1. It is renewable

If you have several hundred centuries to wait for it.

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Response to SCantiGOP (Reply #1)

Sat Jun 1, 2019, 12:07 PM

2. Thousands of centuries, actually, although this said, the Boudouard Reaction makes something...

...very much like "synthetic coal" possible, something which might be explored for use in certain materials engineering processes.

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Response to SCantiGOP (Reply #1)

Sat Jun 1, 2019, 12:19 PM

3. Wait a sec...

Last edited Sat Jun 1, 2019, 03:29 PM - Edit history (2)

On the left, we have the notion that wind power represents "green energy," "sustainable energy," and "renewable energy," when, as I have shown elsewhere in this space, the coal required to make the steel for the posts holding these monstrosities up in a case where they represented significant energy, would amount the addition of massive amounts of CO2 emissions, on the order of current annual emission rates for everything (roughly 35 billion tons of CO2 per year) for the steel alone, never mind the copper, lanthanides, concrete, etc... And of course, this infrastructure would need to be replaced every 20 years or so.


Is the author of this seriously claiming that wind energy is not green, sustainable, and renewable energy because of the CO2 released during the manufacturing of the windmills?

I just want to be sure I'm understanding that paragraph correctly.

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Response to HuskyOffset (Reply #3)

Sat Jun 1, 2019, 12:48 PM

4. Yes. That is precisely what I'm saying.

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Response to NNadir (Reply #4)

Sat Jun 1, 2019, 02:25 PM

6. "roughly 35 billion tons of CO2 per year"

How many steel posts does this number infer? All of them? If so

.. if it assumes 'all' the steel posts, instead of 'per year' it would be 'per 20 years', as that would be the lifespan of wind turbines?

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Response to NNadir (Reply #4)

Sat Jun 1, 2019, 02:32 PM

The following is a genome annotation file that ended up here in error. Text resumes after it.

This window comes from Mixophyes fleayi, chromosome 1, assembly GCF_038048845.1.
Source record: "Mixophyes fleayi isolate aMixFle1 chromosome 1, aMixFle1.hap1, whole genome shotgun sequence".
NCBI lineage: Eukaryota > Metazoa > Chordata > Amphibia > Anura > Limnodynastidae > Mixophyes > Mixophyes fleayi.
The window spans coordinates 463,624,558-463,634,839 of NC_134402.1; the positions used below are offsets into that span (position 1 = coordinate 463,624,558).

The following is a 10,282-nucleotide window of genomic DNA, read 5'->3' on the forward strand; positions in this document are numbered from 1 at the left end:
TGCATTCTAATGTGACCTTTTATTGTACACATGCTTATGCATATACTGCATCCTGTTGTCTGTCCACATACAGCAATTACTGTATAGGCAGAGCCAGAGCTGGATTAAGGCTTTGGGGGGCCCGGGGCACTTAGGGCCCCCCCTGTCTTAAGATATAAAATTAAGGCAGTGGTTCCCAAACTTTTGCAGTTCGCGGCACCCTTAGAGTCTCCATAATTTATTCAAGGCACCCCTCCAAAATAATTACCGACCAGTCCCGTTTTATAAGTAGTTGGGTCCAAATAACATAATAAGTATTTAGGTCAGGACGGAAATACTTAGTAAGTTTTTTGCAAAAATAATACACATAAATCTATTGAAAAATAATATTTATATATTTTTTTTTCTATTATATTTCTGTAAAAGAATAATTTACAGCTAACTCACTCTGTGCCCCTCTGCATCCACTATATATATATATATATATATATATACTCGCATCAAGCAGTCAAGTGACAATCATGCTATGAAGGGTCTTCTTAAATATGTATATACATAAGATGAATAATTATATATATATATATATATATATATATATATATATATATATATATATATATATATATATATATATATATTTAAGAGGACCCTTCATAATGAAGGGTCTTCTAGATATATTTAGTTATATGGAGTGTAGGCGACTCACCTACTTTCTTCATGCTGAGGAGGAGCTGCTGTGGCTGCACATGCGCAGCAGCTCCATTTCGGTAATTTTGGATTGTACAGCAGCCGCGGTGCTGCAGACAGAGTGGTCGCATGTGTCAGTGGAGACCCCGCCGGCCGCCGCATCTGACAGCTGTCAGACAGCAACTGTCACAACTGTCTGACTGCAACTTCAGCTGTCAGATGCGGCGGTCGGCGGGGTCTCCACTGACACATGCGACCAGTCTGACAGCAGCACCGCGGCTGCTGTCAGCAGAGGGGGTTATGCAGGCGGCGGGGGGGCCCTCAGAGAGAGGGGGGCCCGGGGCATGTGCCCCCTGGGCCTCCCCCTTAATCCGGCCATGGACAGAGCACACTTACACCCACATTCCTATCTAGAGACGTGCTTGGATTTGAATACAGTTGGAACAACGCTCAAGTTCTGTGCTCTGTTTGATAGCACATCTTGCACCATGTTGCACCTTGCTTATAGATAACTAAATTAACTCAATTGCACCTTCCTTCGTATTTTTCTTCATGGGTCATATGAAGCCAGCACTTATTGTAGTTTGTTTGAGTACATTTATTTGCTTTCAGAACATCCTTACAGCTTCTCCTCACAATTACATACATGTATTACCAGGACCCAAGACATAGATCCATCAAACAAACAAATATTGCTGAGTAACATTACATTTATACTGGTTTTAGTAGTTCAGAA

7. Seriously?

Last edited Sat Jun 1, 2019, 03:30 PM - Edit history (2)

You're seriously claiming that the CO2 output for creating the wind turbines, which will operate and produce electricity for 20 years (per your post), will exceed the CO2 output of burning coal to produce the same amount of electricity that those wind turbines will produce?

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Response to HuskyOffset (Reply #7)

Sat Jun 1, 2019, 02:48 PM

8. Look, there's lots of evidence for the uselessness of the wind industry.

The biggest piece of evidence is the fact that the expenditure of more than one trillion dollars on the wind industry in the last ten years has done nothing to address climate change.

We hit 415 ppm of carbon dioxide in the planetary atmosphere this year, and the last ten years have seen entirely unprecedented increases of almost 25 ppm, never before seen in a period of ten years.

It, combined with the solar, geothermal, and tidal energy, produced, as of 2017, 10.63 exajoules of energy on a planet consuming 584.98 exajoules of energy.

The fastest growing form of energy in the 21st century is coal.

It takes 770 grams of coal to make a kg of steel, as I pointed out in another post here recently, and no, the planet cannot afford to squander this much steel and oxidize this much coal to make stupid wind turbines that last for just 20 years before becoming landfill.

A Detailed Thermodynamic Accounting of Yet Another Wind to Hydrogen Scheme.